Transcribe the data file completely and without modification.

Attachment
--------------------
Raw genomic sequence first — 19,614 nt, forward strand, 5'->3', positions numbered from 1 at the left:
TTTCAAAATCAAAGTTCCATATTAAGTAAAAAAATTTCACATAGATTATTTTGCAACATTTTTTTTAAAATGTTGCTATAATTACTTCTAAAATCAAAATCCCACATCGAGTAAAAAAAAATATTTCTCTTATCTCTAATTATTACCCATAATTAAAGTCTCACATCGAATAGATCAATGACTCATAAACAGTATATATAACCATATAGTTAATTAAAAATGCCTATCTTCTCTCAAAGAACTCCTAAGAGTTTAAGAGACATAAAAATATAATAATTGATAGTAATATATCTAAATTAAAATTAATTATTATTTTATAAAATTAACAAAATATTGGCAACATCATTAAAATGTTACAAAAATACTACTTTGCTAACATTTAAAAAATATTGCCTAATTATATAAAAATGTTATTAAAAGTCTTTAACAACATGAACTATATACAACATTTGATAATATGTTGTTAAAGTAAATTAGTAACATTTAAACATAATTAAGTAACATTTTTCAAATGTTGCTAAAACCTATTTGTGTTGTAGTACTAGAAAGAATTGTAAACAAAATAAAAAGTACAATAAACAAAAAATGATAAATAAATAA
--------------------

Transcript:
Raw genomic sequence first — 19,614 nt, forward strand, 5'->3', positions numbered from 1 at the left:
TTTCAAAATCAAAGTTCCATATTAAGTAAAAAAATTTCACATAGATTATTTTGCAACATTTTTTTTAAAATGTTGCTATAATTACTTCTAAAATCAAAATCCCACATCGAGTAAAAAAAAATATTTCTCTTATCTCTAATTATTACCCATAATTAAAGTCTCACATCGAATAGATCAATGACTCATAAACAGTATATATAACCATATAGTTAATTAAAAATGCCTATCTTCTCTCAAAGAACTCCTAAGAGTTTAAGAGACATAAAAATATAATAATTGATAGTAATATATCTAAATTAAAATTAATTATTATTTTATAAAATTAACAAAATATTGGCAACATCATTAAAATGTTACAAAAATACTACTTTGCTAACATTTAAAAAATATTGCCTAATTATATAAAAATGTTATTAAAAGTCTTTAACAACATGAACTATATACAACATTTGATAATATGTTGTTAAAGTAAATTAGTAACATTTAAACATAATTAAGTAACATTTTTCAAATGTTGCTAAAACCTATTTGTGTTGTAGTACTAGAAAGAATTGTAAACAAAATAAAAAGTACAATAAACAAAAAATGATAAATAAATAA